Do You Want to be Realistic or Do You Want to Dream?

I want to dream. I wish I could get my mind to dream more than be overly logical like it is prone to do. I honestly do believe that people with big dreams make things happen in this world. 

We all dreamed more when we were younger. So what happened to that? When we were younger, we had vivid, crazy, imaginative dreams that never seemed unrealistic. We were not limited by anything. And now, at our current ages, we have learned to live in reality. 

I was trying to figure out the difference between myself at the age of 16 and now and honestly, it’s that I’ve stopped dreaming. It’s not that I don’t want more for myself. I just don’t daydream about things like I used to. It’s probably because I can send myself into reality too easily and can find ways to counteract the dream practically. 

I don’t want to do that. I want to let my imagination run wild and really use it to find what I want in life. I want to feel that feeling of achievement again. I have before and it was great. But once you have achieved your dreams, you have to find new dreams. That’s the difficult part. Most of us dreamed about our lives now when we were 16. What happens when you reach your 30s and those dreams have been realized? 

Half the fun of having a dream is actually just imagining what it will be like to get there. That’s what motivates you. That’s what keeps you moving forward every day. It’s important to have ever evolving dreams so that you can continue to progress in life.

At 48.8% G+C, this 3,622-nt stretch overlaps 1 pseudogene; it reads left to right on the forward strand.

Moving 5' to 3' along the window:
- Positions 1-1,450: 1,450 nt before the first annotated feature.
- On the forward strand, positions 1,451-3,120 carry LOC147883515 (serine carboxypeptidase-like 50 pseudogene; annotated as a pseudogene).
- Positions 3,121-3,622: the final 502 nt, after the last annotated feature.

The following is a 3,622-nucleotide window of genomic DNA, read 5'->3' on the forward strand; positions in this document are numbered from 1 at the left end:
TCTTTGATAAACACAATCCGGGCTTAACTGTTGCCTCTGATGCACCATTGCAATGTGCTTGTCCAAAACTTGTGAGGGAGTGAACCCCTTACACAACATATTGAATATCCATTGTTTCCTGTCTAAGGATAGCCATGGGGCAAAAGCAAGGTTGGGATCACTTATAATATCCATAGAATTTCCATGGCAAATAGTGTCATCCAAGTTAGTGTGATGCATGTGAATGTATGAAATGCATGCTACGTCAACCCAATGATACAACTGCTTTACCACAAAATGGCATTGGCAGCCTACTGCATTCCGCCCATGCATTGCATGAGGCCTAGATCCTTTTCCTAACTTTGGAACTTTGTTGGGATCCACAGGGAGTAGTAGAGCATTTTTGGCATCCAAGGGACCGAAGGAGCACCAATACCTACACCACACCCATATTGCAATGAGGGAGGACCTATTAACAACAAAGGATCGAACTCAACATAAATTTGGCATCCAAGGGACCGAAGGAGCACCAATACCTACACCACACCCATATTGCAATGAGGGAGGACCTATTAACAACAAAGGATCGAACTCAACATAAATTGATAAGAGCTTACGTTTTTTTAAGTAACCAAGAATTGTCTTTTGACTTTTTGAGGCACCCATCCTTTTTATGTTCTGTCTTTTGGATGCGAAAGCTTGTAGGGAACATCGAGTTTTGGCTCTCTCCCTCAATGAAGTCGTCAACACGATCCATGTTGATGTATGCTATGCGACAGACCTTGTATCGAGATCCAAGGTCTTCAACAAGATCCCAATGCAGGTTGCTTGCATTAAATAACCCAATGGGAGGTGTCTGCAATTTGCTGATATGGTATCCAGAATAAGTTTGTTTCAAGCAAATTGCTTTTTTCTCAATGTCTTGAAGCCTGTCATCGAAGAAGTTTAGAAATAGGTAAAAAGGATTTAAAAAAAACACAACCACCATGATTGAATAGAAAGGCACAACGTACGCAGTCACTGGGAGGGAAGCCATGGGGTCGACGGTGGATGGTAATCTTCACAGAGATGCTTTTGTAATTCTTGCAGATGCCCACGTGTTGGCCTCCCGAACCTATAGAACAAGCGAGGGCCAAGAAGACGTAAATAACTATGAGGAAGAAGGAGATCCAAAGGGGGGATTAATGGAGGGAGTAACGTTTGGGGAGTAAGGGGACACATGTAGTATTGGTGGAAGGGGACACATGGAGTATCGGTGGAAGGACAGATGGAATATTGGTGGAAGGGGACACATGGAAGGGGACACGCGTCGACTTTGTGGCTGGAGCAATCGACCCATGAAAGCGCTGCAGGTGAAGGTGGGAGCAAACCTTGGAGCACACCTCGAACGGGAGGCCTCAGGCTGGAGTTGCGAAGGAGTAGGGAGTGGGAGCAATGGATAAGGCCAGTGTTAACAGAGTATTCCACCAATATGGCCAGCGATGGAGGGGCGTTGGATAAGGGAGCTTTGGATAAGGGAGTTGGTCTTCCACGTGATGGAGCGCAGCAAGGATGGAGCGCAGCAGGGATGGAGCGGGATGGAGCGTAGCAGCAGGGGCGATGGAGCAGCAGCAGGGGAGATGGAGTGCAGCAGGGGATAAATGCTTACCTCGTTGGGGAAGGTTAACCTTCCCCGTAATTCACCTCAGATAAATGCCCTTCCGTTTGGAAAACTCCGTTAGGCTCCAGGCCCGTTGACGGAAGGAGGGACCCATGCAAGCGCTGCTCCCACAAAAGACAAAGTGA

We should definitely enjoy our present. But we should also be able to dream about our future without any restrictions. So how do we get back to that phase in our lives where we can dream unconditionally? 

The Indian Kid Mentality

Have you ever really wanted to do something but have trouble doing it without feeling guilty about it? If it’s for pure fun or maybe not the most logical, practical choice, the feelings of “why am I putting myself first?” manifest themselves inside you and then there is the famous tug of war between what we want and what we should do. Is it possible to be selfish for the good of ourselves when our conscience is in constant overdrive? Or is that just the voice of the Indian culture?

This idea of duty and responsibility is something I know I’ve dealt with and put on myself throughout my entire life. I don’t know how I came to think that way instead of doing what I wanted but it definitely was my own mind that put that pressure on me. My own ideas of what I thought I was supposed to be doing caused me to make the decisions that I make.

Until I get to that point where I realize that this isn’t what is making me happy. And that gets to a point where I know I need to make a change or I’ll be miserable.

So let’s discuss the “Indian kid mentality” as my friend called it yesterday. Why do we stick to certain things even if they don’t make us happy? I understand we are raised by a generation where they risked a lot to come to America and create a stable and opportunity filled life for us. Aren’t we obligated to take the next step and really try to make it a happy life? There are those that did break out of the standard but the majority of us still stuck to stability as our main driving force. What is it about quitting or ending something or changing something that scares us half to death? I even question myself before buying something that might be a little bit more expensive than normal.

Can anyone explain how we can really start listening to ourselves instead of pushing ourselves to the point of misery?